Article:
Has Star Trek failed to live up to potential? Oh, you bet. There’s no excuse for the fact that it’s taken until 2016 to have an openly gay character. It has sometimes stood tiptoe on the line of something important and then drawn back. It’s tried to be a future without sexism but also wouldn’t let Mariana Sirtis and Gates McFadden use swords in the Robin Hood episode even though they’re the only ones who actually knew stage fencing. The “cultural expert” on Chakotay turned out to be a white guy who got all his information from Hollywood westerns, a real-life version of the “Apache Tracker” from Night Vale. The times when it does not love up, in other words, is when its bright future is hampered by present-day prejudice… not when it declines to be “gritty.”

Now it’s true that alongside this you have Janeway turning into a lizard and “NO MORE BLAH-BLAHS” and Miles O'Brien versus the shaving cream monster. And quite frankly, those are also an essential part of Star Trek, and I’m pretty sure there are episodes of everyone’s favorite dark and gritty franchises which are relentlessly dumb.

But if you think the point of Star Trek is just the visuals, just the space travel, just the fun of watching Shakespearian actors fling themselves over their leather seats as the camera shakes… you have missed the point of it. It has never been about just what’s on the screen.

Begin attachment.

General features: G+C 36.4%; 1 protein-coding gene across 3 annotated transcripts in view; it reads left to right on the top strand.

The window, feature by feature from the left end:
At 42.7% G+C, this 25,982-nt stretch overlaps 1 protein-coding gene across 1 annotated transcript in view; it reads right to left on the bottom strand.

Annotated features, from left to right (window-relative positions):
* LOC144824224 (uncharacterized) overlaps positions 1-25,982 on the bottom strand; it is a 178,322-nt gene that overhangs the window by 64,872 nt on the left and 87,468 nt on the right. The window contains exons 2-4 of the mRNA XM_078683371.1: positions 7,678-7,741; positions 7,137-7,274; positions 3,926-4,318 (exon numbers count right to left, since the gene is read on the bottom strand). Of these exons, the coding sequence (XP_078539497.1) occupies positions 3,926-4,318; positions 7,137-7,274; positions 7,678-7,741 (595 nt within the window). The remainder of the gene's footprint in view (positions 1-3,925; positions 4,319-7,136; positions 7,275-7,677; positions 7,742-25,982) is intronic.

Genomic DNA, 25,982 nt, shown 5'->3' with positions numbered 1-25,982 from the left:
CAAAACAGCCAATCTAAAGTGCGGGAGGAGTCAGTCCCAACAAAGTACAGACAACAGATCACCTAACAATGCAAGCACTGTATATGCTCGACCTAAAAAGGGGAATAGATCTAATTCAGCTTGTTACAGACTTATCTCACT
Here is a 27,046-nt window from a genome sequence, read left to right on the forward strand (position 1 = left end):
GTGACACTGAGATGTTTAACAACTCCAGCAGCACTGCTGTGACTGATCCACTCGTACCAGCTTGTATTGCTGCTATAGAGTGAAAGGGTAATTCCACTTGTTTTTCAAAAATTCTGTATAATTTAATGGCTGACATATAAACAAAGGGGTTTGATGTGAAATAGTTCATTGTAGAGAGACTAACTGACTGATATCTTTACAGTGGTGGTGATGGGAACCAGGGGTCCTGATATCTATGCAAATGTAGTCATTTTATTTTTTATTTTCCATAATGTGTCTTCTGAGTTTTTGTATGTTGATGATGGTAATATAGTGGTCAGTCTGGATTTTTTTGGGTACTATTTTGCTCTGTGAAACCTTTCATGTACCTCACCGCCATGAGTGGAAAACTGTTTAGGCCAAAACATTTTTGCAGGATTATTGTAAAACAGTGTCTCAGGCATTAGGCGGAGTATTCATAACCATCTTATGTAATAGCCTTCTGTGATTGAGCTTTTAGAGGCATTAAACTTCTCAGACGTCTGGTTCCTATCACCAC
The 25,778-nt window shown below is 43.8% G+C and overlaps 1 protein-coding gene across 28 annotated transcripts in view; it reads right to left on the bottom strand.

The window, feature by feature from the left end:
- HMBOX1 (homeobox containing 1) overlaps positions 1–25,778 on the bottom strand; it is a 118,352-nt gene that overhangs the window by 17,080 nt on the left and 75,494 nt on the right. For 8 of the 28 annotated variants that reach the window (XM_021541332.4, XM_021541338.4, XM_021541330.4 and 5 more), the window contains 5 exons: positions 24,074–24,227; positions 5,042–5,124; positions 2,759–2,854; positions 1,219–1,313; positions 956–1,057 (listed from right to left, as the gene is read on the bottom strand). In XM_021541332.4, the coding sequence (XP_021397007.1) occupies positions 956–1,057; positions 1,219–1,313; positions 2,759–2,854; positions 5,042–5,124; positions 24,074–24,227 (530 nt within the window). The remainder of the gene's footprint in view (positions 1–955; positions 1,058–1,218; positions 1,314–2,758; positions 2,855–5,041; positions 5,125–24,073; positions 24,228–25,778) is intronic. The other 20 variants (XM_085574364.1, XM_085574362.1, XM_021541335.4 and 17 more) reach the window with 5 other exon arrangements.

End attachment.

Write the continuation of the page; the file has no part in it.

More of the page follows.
Energy Work FAQ

These are Frequently Asked Questions I get about energy work. Please check this guide before asking me questions concerning energy work!

What does energy feel like?

It just…feels like energy. Energy, in a way, is a catch-all term. There really isn’t a way to describe the whole of energy; sure, you can describe parts of it, like the texture, color, or scent.

Does everything have energy? Even inanimate things like paper, crystal?

Yes everything has energy- science says so too because you know, potential and kinetic energy- though that’s not the only parts of energy you can sense.

Are there any energies that are better for beginners to start with while sensing?

I wouldn’t say so, I believe it’s best to do it wherever and whenever you can. There’s no place or energies that are better than any other to sense

How do I sense energy?

This is the tl;dr version but honestly there is not much more to sensing energy than this. It is genuinely simple

  • 1. Ask yourself, “What does the energy of (insert thing here) feel like?”
  • 2. Use your gut/intuition and pay attention to whatever comes to mind.
  • 3. Practice.

How do I send energy?

This is the tl;dr version but honestly there is not much more to sending energy than this. It is genuinely simple. You do not need to be able to see energy with your physical eyes or third eye to be able to send energy.